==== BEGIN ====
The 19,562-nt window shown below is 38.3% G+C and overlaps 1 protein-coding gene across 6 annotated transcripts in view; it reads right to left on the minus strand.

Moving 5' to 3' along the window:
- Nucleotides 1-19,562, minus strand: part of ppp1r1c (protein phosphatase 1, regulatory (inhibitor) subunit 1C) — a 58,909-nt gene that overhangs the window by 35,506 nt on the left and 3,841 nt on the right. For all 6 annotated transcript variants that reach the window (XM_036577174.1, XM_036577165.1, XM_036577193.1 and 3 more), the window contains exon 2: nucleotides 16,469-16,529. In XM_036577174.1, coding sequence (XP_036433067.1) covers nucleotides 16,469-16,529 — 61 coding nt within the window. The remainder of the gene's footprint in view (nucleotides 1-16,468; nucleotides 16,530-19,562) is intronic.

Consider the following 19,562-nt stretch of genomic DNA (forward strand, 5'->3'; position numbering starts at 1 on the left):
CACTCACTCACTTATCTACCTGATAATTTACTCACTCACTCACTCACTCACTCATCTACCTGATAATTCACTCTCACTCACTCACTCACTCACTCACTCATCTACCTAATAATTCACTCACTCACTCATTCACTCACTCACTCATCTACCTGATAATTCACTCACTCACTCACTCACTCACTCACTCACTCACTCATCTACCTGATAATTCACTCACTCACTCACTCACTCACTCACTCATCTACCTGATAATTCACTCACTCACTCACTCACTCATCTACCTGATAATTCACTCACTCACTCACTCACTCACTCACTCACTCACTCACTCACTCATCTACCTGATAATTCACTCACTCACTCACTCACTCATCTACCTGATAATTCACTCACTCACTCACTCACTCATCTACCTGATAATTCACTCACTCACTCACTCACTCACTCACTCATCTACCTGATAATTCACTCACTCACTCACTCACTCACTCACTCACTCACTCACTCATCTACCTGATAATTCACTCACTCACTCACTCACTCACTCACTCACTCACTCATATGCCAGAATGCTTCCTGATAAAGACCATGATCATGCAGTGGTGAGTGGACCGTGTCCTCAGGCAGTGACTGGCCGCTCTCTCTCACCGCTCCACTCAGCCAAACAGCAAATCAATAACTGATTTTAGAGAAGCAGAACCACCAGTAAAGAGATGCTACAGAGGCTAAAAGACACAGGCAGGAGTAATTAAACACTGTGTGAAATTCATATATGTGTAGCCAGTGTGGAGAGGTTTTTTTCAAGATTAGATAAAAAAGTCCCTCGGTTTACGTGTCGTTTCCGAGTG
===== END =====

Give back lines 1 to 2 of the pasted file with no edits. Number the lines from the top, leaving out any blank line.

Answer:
The 19,562-nt window shown below is 38.3% G+C and overlaps 1 protein-coding gene across 6 annotated transcripts in view; it reads right to left on the minus strand.

Moving 5' to 3' along the window: